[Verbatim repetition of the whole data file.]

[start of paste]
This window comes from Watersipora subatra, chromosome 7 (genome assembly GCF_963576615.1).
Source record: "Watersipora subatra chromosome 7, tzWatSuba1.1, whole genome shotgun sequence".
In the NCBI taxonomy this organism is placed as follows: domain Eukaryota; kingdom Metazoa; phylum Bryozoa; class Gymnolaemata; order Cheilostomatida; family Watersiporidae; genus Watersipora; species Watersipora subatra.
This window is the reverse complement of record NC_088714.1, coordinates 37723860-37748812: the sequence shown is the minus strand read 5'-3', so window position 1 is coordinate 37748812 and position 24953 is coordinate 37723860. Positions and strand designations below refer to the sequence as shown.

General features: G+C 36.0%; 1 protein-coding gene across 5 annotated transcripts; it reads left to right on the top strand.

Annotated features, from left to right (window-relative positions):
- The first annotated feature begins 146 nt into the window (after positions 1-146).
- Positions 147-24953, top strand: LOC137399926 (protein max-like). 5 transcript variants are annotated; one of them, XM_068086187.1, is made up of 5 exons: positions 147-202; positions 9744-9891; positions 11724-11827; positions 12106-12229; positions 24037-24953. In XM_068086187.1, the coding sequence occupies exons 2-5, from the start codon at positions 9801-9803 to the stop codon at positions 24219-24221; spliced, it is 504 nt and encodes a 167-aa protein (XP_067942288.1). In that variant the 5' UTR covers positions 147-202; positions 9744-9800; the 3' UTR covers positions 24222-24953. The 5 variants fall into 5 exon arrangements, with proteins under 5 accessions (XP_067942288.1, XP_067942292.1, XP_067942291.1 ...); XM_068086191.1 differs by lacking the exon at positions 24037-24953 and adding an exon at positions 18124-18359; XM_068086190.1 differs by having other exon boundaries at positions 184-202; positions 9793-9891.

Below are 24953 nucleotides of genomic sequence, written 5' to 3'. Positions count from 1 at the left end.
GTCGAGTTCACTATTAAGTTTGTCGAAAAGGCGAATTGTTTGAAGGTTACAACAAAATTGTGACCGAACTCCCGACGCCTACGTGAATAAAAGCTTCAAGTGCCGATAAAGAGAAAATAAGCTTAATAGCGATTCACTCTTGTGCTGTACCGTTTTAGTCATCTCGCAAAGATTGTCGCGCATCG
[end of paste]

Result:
This window comes from Watersipora subatra, chromosome 7 (genome assembly GCF_963576615.1).
Source record: "Watersipora subatra chromosome 7, tzWatSuba1.1, whole genome shotgun sequence".
In the NCBI taxonomy this organism is placed as follows: domain Eukaryota; kingdom Metazoa; phylum Bryozoa; class Gymnolaemata; order Cheilostomatida; family Watersiporidae; genus Watersipora; species Watersipora subatra.
This window is the reverse complement of record NC_088714.1, coordinates 37723860-37748812: the sequence shown is the minus strand read 5'-3', so window position 1 is coordinate 37748812 and position 24953 is coordinate 37723860. Positions and strand designations below refer to the sequence as shown.

General features: G+C 36.0%; 1 protein-coding gene across 5 annotated transcripts; it reads left to right on the top strand.

Annotated features, from left to right (window-relative positions):
- The first annotated feature begins 146 nt into the window (after positions 1-146).
- Positions 147-24953, top strand: LOC137399926 (protein max-like). 5 transcript variants are annotated; one of them, XM_068086187.1, is made up of 5 exons: positions 147-202; positions 9744-9891; positions 11724-11827; positions 12106-12229; positions 24037-24953. In XM_068086187.1, the coding sequence occupies exons 2-5, from the start codon at positions 9801-9803 to the stop codon at positions 24219-24221; spliced, it is 504 nt and encodes a 167-aa protein (XP_067942288.1). In that variant the 5' UTR covers positions 147-202; positions 9744-9800; the 3' UTR covers positions 24222-24953. The 5 variants fall into 5 exon arrangements, with proteins under 5 accessions (XP_067942288.1, XP_067942292.1, XP_067942291.1 ...); XM_068086191.1 differs by lacking the exon at positions 24037-24953 and adding an exon at positions 18124-18359; XM_068086190.1 differs by having other exon boundaries at positions 184-202; positions 9793-9891.

Below are 24953 nucleotides of genomic sequence, written 5' to 3'. Positions count from 1 at the left end.
GTCGAGTTCACTATTAAGTTTGTCGAAAAGGCGAATTGTTTGAAGGTTACAACAAAATTGTGACCGAACTCCCGACGCCTACGTGAATAAAAGCTTCAAGTGCCGATAAAGAGAAAATAAGCTTAATAGCGATTCACTCTTGTGCTGTACCGTTTTAGTCATCTCGCAAAGATTGTCGCGCATCG